This example creates a simple module that listens for service events. This example does not do much at first, because it only prints out the details of registering and unregistering services. In the next example we will create a module that implements a service, which will cause this module to actually do something. For now, we will just use this example to help us understand the basics of creating a module and its activator.
A module gains access to the C++ Micro Services API using a unique instance of ModuleContext. This unique module context can be used during static initialization of the module or at any later point during the life-time of the module. To execute code during static initialization (and de-initialization) time, the module must provide an implementation of the ModuleActivator interface; this interface has two methods, Load() and Unload(), that both receive the module's context and are called when the module is loaded (statically initialized) and unloaded, respectively.
In the following source code, our module implements the ModuleActivator interface and uses the context to add itself as a listener for service events (in the
After implementing the C++ source code for the module activator, we must export the activator such that the C++ Micro Services library can create an instance of it and call the
Now we need to compile the source code. This example uses CMake as the build system and the top-level CMakeLists.txt file could look like this:
and the CMakeLists.txt file in the eventlistener subdirectory is:
The call to
usFunctionGenerateModuleInit is necessary to integrate the shared library as a module within the C++ Micro Service library. If you are not using CMake, you have to place a macro call to
US_INITIALIZE_MODULE yourself into the module's source code, e.g. in
Activator.cpp. Have a look at the Getting Started documentation for more details about using CMake or other build systems (e.g. Makefiles) when writing modules.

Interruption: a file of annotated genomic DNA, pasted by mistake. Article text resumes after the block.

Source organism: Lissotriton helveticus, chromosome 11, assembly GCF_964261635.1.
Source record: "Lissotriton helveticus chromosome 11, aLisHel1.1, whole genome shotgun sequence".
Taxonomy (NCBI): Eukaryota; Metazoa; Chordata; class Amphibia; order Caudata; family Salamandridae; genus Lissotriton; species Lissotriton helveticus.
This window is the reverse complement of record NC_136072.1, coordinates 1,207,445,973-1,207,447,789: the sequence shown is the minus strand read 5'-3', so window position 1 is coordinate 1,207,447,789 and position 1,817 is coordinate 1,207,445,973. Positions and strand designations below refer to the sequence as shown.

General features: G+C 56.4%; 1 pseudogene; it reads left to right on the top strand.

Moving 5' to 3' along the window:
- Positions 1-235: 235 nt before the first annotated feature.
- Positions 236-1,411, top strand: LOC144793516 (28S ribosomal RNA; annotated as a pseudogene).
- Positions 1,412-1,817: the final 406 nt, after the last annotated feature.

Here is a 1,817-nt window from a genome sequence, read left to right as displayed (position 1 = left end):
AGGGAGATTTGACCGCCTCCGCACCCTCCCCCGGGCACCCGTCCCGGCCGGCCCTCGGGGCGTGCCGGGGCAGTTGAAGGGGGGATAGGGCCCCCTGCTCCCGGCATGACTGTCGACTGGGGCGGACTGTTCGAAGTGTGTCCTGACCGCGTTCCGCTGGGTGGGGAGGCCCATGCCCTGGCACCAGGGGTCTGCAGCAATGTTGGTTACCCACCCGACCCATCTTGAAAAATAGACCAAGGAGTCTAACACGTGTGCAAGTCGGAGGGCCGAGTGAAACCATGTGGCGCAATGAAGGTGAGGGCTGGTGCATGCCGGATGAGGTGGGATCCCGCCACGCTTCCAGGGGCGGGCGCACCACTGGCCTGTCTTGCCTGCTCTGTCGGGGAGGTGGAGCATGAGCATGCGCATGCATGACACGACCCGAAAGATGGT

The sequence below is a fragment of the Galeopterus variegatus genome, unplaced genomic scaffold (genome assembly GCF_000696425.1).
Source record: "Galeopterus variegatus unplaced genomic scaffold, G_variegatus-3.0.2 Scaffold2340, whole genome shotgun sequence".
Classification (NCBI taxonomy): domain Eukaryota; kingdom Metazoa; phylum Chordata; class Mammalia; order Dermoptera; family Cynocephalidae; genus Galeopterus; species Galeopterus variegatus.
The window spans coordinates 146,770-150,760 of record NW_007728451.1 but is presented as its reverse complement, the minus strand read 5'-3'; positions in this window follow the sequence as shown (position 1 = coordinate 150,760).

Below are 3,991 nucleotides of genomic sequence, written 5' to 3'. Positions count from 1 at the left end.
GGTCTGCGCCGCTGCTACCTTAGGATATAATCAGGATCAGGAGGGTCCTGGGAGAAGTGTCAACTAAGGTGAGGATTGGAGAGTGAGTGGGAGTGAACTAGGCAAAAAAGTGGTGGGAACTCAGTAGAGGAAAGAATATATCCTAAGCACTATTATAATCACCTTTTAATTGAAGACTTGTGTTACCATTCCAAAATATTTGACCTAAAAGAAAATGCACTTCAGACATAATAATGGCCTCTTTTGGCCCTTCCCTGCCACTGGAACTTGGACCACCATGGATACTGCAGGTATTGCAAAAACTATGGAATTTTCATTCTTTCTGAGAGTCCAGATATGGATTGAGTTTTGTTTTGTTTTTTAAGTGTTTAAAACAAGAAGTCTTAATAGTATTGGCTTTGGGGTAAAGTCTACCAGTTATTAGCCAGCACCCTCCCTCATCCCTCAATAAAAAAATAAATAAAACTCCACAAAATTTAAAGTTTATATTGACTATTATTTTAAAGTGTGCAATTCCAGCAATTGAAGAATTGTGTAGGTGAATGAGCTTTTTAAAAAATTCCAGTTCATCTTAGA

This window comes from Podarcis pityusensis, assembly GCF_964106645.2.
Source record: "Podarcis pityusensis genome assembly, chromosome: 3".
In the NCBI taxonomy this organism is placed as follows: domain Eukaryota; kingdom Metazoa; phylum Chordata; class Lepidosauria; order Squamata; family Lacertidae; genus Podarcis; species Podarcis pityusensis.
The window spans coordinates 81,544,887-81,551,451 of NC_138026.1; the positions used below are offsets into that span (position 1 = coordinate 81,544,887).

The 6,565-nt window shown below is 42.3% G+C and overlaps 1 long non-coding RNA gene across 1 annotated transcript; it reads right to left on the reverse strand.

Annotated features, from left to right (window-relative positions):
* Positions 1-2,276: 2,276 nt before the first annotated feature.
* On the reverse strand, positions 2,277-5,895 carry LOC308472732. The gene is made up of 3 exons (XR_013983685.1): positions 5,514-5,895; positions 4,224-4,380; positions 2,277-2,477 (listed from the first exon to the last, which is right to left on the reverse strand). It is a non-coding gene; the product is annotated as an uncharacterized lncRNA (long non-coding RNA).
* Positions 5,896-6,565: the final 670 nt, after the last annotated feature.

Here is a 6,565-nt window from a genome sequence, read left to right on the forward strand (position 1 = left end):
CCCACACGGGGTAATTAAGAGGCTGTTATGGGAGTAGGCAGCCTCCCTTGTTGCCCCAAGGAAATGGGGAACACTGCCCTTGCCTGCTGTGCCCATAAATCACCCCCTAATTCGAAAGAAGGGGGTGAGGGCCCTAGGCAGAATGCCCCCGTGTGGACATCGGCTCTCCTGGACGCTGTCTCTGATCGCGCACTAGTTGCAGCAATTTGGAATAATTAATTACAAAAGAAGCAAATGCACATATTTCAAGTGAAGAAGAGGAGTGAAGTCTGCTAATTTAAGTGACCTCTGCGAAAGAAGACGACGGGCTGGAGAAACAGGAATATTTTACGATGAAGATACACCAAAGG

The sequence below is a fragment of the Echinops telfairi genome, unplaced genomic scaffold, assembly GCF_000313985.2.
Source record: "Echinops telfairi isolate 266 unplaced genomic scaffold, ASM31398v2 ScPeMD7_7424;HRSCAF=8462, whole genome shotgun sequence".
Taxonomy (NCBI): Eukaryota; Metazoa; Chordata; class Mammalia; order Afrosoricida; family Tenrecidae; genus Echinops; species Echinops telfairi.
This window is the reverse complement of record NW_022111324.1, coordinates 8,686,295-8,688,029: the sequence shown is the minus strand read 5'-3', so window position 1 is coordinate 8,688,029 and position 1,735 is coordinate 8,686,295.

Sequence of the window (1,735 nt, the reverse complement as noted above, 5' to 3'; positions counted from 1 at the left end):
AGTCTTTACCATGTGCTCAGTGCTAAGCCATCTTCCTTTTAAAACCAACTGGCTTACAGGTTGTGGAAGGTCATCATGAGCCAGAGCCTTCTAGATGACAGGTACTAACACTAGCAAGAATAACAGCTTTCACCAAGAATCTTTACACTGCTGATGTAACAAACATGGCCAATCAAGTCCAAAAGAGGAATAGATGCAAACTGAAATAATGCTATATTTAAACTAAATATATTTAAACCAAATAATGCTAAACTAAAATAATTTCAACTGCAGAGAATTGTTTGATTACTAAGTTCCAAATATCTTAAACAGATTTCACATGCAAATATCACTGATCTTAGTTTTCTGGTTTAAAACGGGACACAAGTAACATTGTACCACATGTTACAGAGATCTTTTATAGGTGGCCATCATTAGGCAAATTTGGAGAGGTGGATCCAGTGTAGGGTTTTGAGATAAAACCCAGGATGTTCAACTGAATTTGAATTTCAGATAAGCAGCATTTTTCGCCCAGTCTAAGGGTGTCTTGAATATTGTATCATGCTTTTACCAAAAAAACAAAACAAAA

To run the examples contained in the C++ Micro Services library, we use a small driver program called
CppMicroServices-build> bin/usCoreExamplesDriver > h h This help text l <id | name> Load the module with id <id> or name <name> u <id> Unload the module with id <id> s Print status information q Quit >
s at the command prompt lists the available, loaded, and unloaded modules. To load the eventlistener module, type
l eventlistener at the command prompt:
> s Id | Name | Status ----------------------------------- - | dictionaryclient | - - | dictionaryclient2 | - - | dictionaryclient3 | - - | dictionaryservice | - - | eventlistener | - - | frenchdictionary | - - | spellcheckclient | - - | spellcheckservice | - 1 | CppMicroServices | LOADED > l eventlistener Starting to listen for service events. >
The above command loaded the eventlistener module (by loading its shared library). Keep in mind, that this module will not do much at this point since it only listens for service events and we are not registering any services. In the next example we will register a service that will generate an event for this module to receive. To exit the
usCoreExamplesDriver, use the